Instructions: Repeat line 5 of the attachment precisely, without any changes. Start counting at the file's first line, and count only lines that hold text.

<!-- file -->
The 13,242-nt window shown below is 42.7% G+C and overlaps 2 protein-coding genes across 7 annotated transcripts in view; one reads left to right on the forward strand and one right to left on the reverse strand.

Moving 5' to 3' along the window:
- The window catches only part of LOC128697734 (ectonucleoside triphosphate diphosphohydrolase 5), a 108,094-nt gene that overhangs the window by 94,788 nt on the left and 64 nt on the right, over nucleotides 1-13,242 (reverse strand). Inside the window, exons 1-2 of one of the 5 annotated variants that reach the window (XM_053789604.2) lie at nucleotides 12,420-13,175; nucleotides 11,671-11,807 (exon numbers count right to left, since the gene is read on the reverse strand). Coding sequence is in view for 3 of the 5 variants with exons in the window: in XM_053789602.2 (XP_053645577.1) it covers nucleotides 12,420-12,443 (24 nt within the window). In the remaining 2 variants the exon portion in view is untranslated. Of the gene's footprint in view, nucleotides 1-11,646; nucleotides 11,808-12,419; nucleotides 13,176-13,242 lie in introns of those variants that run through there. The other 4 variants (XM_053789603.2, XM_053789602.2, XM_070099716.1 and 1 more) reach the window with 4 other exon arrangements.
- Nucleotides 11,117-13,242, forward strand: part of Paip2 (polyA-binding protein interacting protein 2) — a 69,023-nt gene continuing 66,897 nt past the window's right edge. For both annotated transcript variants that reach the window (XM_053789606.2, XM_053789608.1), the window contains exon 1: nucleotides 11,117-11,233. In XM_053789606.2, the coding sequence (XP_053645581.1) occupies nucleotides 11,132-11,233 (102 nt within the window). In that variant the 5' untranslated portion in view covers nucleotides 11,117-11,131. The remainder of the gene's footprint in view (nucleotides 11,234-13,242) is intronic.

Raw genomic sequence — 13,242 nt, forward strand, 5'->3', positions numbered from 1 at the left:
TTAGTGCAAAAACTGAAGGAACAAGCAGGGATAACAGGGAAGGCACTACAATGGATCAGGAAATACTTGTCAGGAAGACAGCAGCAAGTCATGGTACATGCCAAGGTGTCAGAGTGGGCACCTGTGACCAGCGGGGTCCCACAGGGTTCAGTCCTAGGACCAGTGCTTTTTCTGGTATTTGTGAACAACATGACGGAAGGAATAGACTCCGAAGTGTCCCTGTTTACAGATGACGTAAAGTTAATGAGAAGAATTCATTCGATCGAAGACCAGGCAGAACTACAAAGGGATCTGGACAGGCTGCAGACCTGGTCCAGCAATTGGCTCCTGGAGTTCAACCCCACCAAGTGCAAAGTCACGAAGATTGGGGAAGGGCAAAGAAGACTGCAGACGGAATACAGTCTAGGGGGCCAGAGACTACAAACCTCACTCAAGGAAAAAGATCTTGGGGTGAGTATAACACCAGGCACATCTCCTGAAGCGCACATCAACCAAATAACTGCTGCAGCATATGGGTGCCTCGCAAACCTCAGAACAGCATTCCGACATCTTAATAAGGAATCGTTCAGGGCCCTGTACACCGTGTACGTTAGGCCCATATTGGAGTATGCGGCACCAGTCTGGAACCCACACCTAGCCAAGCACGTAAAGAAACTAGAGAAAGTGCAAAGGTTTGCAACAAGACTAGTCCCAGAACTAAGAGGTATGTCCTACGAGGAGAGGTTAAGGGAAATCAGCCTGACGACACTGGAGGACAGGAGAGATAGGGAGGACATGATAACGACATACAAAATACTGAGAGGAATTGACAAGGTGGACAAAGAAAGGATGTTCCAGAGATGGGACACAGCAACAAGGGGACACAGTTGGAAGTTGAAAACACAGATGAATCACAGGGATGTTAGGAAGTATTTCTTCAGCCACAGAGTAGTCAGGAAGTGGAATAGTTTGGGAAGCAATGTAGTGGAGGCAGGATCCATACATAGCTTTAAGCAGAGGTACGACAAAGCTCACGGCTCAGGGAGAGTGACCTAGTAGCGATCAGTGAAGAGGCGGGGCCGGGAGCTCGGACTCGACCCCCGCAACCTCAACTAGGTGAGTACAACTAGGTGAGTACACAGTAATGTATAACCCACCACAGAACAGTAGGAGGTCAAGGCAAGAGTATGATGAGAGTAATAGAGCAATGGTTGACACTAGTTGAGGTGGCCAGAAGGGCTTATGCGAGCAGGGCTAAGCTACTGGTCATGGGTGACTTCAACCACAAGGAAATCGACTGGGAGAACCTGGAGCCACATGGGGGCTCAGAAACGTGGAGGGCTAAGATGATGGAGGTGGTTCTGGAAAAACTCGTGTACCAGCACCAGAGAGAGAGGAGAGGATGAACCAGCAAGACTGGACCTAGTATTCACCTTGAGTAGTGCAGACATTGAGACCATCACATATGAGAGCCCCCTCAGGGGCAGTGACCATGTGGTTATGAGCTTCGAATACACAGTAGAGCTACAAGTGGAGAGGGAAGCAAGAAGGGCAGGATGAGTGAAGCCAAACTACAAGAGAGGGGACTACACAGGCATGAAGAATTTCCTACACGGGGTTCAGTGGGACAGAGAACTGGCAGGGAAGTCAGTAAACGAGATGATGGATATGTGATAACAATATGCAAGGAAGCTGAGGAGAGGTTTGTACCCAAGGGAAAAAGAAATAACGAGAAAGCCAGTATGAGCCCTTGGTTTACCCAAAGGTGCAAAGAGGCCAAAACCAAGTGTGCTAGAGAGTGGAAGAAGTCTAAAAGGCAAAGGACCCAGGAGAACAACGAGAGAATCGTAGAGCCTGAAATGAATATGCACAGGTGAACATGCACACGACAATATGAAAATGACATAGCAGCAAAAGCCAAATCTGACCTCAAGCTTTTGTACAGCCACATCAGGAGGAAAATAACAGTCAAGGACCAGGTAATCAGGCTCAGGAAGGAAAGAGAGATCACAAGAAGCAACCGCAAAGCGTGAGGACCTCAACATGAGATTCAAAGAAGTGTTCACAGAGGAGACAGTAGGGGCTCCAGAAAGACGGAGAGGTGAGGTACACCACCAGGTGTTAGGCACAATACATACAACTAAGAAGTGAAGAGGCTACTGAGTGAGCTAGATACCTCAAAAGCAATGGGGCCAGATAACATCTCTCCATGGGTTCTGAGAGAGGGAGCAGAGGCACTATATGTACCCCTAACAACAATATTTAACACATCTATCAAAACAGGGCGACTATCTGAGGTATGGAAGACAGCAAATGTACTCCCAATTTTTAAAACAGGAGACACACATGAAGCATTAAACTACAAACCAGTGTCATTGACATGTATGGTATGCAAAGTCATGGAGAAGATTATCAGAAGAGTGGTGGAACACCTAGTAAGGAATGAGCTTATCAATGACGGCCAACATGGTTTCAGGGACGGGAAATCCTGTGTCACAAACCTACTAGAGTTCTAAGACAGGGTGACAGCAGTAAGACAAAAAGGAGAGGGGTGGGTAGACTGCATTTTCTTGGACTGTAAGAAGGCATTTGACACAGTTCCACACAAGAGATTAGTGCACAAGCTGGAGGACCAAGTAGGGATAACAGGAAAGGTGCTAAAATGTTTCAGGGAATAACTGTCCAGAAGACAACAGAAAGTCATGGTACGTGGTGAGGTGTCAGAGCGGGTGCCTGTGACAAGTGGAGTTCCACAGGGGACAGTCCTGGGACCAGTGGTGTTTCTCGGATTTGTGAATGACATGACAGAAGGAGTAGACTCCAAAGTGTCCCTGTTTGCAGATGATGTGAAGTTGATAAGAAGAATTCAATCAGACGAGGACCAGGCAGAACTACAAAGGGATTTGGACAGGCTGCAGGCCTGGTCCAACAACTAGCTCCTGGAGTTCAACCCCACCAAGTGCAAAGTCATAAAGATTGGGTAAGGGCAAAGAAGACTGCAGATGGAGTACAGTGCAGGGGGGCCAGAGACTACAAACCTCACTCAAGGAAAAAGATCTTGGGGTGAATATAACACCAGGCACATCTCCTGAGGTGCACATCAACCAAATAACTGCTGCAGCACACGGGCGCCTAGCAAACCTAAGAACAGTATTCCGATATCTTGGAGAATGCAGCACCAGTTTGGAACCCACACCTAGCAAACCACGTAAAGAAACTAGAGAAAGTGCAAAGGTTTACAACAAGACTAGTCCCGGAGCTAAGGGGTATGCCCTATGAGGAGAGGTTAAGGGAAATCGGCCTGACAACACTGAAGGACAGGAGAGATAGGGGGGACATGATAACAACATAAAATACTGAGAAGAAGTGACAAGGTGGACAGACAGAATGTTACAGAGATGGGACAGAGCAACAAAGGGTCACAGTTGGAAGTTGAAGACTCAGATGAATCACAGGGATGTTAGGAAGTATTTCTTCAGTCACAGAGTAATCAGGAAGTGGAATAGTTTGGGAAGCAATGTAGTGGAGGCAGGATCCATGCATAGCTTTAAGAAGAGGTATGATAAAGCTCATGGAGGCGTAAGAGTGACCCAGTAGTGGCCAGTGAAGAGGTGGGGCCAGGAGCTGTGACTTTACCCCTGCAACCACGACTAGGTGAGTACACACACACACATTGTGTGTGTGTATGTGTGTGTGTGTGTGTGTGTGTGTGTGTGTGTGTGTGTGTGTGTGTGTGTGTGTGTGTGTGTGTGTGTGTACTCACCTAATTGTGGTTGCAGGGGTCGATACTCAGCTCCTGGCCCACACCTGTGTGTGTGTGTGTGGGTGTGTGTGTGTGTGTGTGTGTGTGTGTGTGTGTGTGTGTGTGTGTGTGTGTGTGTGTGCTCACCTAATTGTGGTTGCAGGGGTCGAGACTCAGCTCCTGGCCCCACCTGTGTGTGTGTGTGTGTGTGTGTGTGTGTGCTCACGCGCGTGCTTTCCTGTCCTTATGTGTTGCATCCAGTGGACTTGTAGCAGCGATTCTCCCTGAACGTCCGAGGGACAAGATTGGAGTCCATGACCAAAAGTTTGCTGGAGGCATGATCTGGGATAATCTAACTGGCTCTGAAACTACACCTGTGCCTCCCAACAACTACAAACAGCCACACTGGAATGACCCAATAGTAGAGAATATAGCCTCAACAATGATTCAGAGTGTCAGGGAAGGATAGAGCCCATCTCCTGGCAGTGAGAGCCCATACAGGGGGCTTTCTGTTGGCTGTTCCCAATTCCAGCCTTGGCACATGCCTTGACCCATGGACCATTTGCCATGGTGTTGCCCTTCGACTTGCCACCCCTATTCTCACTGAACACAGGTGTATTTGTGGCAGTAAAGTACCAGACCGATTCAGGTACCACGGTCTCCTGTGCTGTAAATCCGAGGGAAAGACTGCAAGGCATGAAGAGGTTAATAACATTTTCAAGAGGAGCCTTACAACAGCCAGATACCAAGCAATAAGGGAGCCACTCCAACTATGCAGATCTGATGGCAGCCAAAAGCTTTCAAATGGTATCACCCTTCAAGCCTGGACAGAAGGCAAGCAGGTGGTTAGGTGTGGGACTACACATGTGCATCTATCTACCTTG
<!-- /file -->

Raw genomic sequence — 13,242 nt, forward strand, 5'->3', positions numbered from 1 at the left: